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Category Archives: fire

Claim first known lighters from Palestine Neolithic

A new study claims that cilindro-conic artifacts and holed items found in Yarmukian Pottery Neolithic sites (6th millennium BCE) are the first known fire-making artifacts and not, as had been argued previously, ritual or cultural objects such as idols or game boards.
Naama Goren-Inbar et al., The Earliest Matches. PLoS ONE, 2012. Open access ··> LINK [DOI: 10.1371/journal.pone.0042213]

Abstract

Cylindrical objects made usually of fired clay but sometimes of stone were found at the Yarmukian Pottery Neolithic sites of Sha‘ar HaGolan and Munhata (first half of the 8th millennium BP) in the Jordan Valley. Similar objects have been reported from other Near Eastern Pottery Neolithic sites. Most scholars have interpreted them as cultic objects in the shape of phalli, while others have referred to them in more general terms as “clay pestles,” “clay rods,” and “cylindrical clay objects.” Re-examination of these artifacts leads us to present a new interpretation of their function and to suggest a reconstruction of their technology and mode of use. We suggest that these objects were components of fire drills and consider them the earliest evidence of a complex technology of fire ignition, which incorporates the cylindrical objects in the role of matches.

Rather than matches I would use the analogy of lighters if any because matches by definition have a chemical head that burns with friction, while lighters can have many designs and traditionally often used, like these, friction to ignite a wick or tinder (example). 

The kind of fire-making the authors suggest resemble more the style used by Bushmen and other peoples in which a stick is energetically rolled inside a small plank, until it achieves enough heat by friction to set some tinder alight.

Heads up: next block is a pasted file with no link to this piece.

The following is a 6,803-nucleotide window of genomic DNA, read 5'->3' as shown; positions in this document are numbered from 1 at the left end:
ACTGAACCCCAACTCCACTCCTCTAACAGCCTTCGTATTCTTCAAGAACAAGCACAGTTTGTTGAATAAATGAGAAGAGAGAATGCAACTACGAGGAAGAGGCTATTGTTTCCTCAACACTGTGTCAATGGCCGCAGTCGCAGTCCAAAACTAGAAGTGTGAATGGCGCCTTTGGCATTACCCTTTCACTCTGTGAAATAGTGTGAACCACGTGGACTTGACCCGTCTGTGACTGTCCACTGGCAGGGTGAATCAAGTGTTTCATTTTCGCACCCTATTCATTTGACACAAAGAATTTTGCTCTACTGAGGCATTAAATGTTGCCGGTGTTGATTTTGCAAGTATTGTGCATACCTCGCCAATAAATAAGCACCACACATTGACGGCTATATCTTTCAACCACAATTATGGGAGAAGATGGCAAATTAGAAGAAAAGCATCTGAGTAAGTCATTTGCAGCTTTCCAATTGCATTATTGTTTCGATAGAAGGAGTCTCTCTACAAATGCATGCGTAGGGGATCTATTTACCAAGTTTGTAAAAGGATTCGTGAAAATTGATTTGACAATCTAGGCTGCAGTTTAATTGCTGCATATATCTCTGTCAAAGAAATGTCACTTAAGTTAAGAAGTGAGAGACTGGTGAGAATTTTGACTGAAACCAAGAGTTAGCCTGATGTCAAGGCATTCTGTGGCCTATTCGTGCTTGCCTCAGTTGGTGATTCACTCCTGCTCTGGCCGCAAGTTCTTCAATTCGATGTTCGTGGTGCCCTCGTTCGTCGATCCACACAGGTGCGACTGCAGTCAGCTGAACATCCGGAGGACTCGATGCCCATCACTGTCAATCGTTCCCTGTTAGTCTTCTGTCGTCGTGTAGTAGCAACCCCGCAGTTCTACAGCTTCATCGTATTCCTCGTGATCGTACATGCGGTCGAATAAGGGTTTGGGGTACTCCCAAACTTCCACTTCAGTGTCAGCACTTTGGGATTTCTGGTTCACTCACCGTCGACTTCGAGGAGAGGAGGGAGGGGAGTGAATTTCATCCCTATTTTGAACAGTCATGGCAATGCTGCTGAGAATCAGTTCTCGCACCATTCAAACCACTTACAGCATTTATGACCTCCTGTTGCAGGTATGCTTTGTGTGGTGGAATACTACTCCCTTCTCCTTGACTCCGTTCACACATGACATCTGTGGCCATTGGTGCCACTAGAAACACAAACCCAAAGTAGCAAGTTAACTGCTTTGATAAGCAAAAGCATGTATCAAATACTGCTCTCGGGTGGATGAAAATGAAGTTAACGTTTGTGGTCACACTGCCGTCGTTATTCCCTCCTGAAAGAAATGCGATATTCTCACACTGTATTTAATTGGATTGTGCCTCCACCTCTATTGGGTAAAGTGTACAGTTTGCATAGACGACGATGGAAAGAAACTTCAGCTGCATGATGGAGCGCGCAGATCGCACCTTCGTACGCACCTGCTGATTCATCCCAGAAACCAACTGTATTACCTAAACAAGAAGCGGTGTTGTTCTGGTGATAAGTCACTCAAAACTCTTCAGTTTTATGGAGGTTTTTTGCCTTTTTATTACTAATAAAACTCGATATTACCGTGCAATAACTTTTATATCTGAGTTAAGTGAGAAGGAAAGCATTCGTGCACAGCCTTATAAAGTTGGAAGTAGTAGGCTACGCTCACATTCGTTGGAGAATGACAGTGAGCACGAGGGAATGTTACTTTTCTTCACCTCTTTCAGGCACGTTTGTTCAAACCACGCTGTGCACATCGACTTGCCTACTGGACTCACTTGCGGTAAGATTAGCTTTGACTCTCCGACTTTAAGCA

Often friction is generated just using the hands but in other cases the string of a bow is used instead (right). 
This last seems to be what the authors suggest to have been the case with the strange artifacts:

Fig.3 – Fired-clay cylindrical artifacts

Fig. 6 – Kfar HaHoresh limestone artifacts interpreted as fire boards
In support for their case the mention that the Egyptian hieroglyph for fire is a fire drill with the bow method, precisely their suggested method, based on some grooves arguably made by strings, however I could not confirm this extreme because the Internet is full of all things pseudo-Egyptian and basic introductory pages to the most complex Egyptian hieroglyph writing system (similar in the general concept to Chinese script, for instance) do not go that far. 

I would not anyhow discard the game board notion myself but your call.

 
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Posted by on August 4, 2012 in fire, Neolithic, Palestine, Syria, West Asia

 

Acheulean use of fire confirmed

That is what Francesco Berna and colleagues argue in a new paper:
The findings are dated to at least one million years ago and correspond to the Acheulean period, characterized by bifacial axes and generally attributed to Homo erectus or H. ergaster.
Partly charred bone from Wonderwerk
As the authors explain, previous claims of fire use in this period in East Africa,  the Levant or China have been plagued with controversy. In most cases the controversy stems from the relatively low resolution of the research and the possibility of the fires being natural occurrences. In the case of Zhoukoudian, near Beijing, what was once claimed as product of fire ended being sedimentary deposits. 
This research actually continues the findings of Peter B. Beaumont last year, who claimed (JSTOR, pay-per-view) that the South African cave hosted evidence of fire dated to c. 1.7 Ma.
The evidence included charred vegetal remains and animal bones, these last not completely calcinated, meaning that combustion was under 700 °C. Also remains of ironstone brought intently to the cave and worked in situ (main material of artifacts) show signs of manipulation under heat above 500 °C.
Apparently the fires were produced almost exclusively with light materials such as dry grasses and leaves. While it is not impossible that they might have used wood and then the evidence got lost, the data from bones indicates combustion under 700 °C, what is compatible with fire produced with lighter materials exclusively.
See also: Boston University’s site, BU Today.